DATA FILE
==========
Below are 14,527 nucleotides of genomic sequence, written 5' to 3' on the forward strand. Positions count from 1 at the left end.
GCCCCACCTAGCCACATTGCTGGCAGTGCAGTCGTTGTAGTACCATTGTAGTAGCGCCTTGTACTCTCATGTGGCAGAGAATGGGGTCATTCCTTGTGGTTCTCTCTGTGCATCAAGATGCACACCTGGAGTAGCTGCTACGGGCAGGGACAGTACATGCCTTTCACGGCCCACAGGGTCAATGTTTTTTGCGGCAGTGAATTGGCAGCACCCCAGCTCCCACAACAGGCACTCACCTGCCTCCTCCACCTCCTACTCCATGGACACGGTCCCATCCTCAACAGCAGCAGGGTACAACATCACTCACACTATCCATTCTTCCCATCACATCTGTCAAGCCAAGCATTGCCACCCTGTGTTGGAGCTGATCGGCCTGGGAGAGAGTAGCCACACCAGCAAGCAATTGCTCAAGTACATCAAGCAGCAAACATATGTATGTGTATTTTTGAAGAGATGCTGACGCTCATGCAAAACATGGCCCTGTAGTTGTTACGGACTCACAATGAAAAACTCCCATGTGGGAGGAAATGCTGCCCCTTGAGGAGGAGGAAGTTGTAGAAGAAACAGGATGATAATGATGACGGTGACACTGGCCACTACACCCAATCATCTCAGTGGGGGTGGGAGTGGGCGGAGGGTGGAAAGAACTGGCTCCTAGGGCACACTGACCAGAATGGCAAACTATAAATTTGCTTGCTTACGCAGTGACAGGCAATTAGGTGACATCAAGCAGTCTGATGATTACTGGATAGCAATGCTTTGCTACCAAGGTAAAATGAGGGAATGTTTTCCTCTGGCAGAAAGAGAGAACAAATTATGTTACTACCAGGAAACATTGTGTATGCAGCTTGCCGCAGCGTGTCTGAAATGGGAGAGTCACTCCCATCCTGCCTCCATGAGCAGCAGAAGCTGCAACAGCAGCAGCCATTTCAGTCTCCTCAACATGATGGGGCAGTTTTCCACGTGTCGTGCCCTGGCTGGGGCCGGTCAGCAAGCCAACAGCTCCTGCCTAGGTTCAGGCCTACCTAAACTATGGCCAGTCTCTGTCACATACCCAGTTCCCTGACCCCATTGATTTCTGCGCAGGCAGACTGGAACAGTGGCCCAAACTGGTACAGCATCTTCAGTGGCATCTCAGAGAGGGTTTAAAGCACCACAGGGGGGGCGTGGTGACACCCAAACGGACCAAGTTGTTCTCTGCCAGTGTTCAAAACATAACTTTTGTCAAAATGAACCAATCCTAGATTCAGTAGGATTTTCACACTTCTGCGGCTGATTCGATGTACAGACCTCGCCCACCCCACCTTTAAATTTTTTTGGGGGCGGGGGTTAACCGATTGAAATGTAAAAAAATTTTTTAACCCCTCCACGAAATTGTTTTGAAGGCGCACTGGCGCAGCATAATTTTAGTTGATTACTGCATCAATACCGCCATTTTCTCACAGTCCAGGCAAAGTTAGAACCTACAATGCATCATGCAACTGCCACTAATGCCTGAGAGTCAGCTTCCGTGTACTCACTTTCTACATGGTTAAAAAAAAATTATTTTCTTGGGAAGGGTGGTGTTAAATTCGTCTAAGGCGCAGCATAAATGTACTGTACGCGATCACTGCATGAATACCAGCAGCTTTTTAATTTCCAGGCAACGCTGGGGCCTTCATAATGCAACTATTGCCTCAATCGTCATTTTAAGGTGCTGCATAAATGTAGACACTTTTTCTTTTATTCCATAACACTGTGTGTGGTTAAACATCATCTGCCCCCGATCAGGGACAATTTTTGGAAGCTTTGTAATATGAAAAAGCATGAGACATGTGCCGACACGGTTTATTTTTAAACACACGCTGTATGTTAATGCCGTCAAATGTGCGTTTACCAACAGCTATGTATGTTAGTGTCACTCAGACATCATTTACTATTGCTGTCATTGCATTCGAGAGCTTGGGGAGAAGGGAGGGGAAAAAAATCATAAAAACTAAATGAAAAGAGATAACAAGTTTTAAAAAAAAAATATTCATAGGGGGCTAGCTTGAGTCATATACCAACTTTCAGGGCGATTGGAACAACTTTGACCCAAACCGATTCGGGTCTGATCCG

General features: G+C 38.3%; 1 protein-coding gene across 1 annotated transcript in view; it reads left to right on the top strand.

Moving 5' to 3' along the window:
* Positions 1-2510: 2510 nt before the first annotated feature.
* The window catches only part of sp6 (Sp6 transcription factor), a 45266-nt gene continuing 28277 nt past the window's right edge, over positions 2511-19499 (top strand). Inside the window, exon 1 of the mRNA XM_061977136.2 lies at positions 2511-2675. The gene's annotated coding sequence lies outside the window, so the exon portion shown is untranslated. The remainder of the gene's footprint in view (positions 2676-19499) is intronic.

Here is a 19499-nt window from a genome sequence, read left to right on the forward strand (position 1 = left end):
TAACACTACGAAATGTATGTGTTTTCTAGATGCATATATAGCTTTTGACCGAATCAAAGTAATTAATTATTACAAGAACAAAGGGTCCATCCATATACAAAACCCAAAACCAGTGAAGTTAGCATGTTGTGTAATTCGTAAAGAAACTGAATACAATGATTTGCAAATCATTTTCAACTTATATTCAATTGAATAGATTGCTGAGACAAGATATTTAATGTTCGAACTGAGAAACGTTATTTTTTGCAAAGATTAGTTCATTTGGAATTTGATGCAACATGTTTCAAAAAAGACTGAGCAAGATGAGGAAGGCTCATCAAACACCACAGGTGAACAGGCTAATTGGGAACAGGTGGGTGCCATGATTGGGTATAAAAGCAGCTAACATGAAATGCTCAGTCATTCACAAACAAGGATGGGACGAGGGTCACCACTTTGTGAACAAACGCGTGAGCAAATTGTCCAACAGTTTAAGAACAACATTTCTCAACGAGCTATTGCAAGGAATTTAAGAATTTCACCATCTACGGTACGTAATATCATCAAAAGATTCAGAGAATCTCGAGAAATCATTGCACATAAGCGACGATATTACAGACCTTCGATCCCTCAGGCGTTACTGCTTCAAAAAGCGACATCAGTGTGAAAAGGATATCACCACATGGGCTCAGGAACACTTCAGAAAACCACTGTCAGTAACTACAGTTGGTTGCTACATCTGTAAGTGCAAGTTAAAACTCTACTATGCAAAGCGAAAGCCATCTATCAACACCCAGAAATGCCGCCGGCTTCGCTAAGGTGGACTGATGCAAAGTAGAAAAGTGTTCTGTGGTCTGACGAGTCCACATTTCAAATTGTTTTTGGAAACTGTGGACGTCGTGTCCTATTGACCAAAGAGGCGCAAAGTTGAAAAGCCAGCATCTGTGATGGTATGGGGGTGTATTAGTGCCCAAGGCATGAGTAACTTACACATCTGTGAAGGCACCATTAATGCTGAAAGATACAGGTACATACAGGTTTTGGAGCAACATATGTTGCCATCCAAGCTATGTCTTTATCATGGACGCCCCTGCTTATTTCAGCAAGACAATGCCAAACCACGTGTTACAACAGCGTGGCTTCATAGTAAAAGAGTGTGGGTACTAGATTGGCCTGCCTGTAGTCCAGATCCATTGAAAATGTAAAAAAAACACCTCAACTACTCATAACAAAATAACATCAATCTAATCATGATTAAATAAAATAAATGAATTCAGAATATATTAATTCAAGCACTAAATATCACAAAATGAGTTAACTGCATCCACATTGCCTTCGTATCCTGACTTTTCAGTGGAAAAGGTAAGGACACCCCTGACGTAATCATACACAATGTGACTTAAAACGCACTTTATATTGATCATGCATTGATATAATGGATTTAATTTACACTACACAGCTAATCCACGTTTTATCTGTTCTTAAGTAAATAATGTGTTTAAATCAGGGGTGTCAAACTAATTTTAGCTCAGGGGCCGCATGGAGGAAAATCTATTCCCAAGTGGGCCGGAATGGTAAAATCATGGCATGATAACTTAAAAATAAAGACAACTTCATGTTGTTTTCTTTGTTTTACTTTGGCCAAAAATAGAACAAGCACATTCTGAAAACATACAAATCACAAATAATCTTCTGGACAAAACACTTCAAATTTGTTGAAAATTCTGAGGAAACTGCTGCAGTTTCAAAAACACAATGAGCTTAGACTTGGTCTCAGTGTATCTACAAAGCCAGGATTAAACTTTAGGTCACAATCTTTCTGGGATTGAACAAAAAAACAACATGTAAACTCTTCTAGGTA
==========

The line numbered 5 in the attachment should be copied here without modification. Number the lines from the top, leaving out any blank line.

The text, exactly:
* Positions 1-2510: 2510 nt before the first annotated feature.